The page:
I was home-schooled overseas; the fundamentalist, non-denominational Bible church that my grandfather founded was the locus of my social life. I never fit in with the girls at youth group and preferred to shoot hoops with the guys. Boys were my pals, not my crushes. I pushed down any inklings that I was gay. I told myself that I had more important things to think about than love, like college admissions. I remember catching myself staring at bikini-clad women on the beach. This is wrong, I told myself. Not only is it a sin, but if I tell anyone of these inclinations, even my parents, I will be seen as an abomination. And so I didn’t. I didn’t even fully admit these tendencies to myself.

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Guest Post: Straight Talk about QueerPHC

By R.L. Stollar

“This is great silliness of course, but it is the great silliness of highly intelligent and perceptive people.”
~ Alasdair MacIntyre

I committed a decade of my life to the HSLDA-sponsored homeschool debate league, NCFCA. This league was started by Michael Farris’ daughter, Christy Shipe. During that decade, I learned the importance of approaching controversies with a rational, balanced perspective. I was taught to respect opposing viewpoints and that giving viewpoints the freedom to exist was essential to both the American political experiment as well as Christian morality.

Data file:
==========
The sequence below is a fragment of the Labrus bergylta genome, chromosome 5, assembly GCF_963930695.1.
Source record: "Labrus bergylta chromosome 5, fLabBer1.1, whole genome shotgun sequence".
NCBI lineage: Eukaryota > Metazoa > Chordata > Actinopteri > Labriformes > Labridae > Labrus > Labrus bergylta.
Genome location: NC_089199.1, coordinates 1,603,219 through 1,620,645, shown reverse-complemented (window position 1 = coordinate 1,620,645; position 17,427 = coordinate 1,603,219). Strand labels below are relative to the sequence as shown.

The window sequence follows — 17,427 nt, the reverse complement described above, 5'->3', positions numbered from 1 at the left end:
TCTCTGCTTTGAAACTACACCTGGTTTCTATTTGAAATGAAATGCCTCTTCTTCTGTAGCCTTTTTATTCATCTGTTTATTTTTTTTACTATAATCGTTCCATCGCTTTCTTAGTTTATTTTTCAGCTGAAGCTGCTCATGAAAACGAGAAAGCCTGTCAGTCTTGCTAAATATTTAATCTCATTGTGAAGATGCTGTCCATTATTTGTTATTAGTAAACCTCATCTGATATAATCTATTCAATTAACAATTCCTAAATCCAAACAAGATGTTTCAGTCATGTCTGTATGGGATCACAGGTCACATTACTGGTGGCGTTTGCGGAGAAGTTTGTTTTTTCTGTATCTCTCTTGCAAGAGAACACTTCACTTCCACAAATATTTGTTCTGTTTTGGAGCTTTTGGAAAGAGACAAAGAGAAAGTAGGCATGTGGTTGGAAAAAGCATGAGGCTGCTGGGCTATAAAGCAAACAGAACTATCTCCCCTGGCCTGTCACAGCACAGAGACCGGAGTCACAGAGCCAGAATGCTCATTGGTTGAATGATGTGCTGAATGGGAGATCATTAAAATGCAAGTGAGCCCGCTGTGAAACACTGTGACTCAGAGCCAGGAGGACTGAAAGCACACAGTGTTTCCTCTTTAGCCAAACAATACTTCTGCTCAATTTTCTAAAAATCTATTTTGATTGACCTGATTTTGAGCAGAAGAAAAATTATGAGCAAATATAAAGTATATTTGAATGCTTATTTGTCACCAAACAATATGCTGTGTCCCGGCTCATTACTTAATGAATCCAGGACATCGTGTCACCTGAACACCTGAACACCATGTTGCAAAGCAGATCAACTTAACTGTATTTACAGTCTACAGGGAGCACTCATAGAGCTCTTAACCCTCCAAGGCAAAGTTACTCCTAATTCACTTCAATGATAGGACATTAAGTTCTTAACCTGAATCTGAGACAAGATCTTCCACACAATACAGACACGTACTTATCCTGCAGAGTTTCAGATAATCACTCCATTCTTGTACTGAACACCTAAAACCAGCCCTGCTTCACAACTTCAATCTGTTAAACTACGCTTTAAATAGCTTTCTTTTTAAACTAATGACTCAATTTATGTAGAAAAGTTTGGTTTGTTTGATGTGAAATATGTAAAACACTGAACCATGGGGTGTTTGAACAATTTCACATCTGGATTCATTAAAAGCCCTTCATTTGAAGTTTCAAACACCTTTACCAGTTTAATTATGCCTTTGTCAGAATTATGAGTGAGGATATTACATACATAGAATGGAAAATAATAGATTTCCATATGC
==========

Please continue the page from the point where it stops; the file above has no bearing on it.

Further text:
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Guest Post: The Freedom to Be

Today we have our first guest post, submitted by the Reverend Don Prange with St. James United Church of Christ in Lovettsville, Va. We welcome guest posts if you wish to encourage LGBTQ readers or share about your personal experiences at or with Patrick Henry College in connection with LGBTQ issues. To submit a guest post or to inquire whether your guest post would work on Queer Patrick Henry College, email us at queerphc@gmail.com. We’ll grant you complete anonymity if you desire, and we love interacting with new people! 

The Rev. Prange says, “My own story of simply coming out of my straight closet happened many years ago when still in a Lutheran track, the Lutheran Church-Missouri Synod no less, but I became involved with ‘Lutherans Concerned’ back in 1975. It was part of an on-going revolution in my faith journey that had taken me into a pan-theology of sorts. I want to share a homily from about 13 years ago when I was doing an interim pastoral role at Georgetown Lutheran Church (ELCA), and that says something about my pan-theology. It still has relevance, I believe.”
The version shared below was preached five years ago at St. James UCC.